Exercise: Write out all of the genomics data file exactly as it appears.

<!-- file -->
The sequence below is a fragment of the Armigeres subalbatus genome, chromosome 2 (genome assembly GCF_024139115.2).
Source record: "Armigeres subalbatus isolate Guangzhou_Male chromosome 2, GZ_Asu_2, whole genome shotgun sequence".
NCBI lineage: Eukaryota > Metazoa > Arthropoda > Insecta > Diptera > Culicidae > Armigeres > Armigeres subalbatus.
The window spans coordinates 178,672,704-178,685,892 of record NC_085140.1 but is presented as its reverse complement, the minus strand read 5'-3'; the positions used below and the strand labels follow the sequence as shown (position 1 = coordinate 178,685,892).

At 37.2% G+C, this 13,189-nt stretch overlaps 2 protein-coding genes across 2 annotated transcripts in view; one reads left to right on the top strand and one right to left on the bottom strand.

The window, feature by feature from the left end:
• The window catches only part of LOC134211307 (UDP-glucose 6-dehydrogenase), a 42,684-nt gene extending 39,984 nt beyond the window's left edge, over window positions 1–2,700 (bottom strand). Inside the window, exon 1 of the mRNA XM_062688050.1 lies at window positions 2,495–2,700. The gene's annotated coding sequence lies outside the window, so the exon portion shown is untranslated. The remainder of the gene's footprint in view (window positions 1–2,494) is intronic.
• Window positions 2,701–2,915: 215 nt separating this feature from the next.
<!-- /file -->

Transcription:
The sequence below is a fragment of the Armigeres subalbatus genome, chromosome 2 (genome assembly GCF_024139115.2).
Source record: "Armigeres subalbatus isolate Guangzhou_Male chromosome 2, GZ_Asu_2, whole genome shotgun sequence".
NCBI lineage: Eukaryota > Metazoa > Arthropoda > Insecta > Diptera > Culicidae > Armigeres > Armigeres subalbatus.
The window spans coordinates 178,672,704-178,685,892 of record NC_085140.1 but is presented as its reverse complement, the minus strand read 5'-3'; the positions used below and the strand labels follow the sequence as shown (position 1 = coordinate 178,685,892).

At 37.2% G+C, this 13,189-nt stretch overlaps 2 protein-coding genes across 2 annotated transcripts in view; one reads left to right on the top strand and one right to left on the bottom strand.

The window, feature by feature from the left end:
• The window catches only part of LOC134211307 (UDP-glucose 6-dehydrogenase), a 42,684-nt gene extending 39,984 nt beyond the window's left edge, over window positions 1–2,700 (bottom strand). Inside the window, exon 1 of the mRNA XM_062688050.1 lies at window positions 2,495–2,700. The gene's annotated coding sequence lies outside the window, so the exon portion shown is untranslated. The remainder of the gene's footprint in view (window positions 1–2,494) is intronic.
• Window positions 2,701–2,915: 215 nt separating this feature from the next.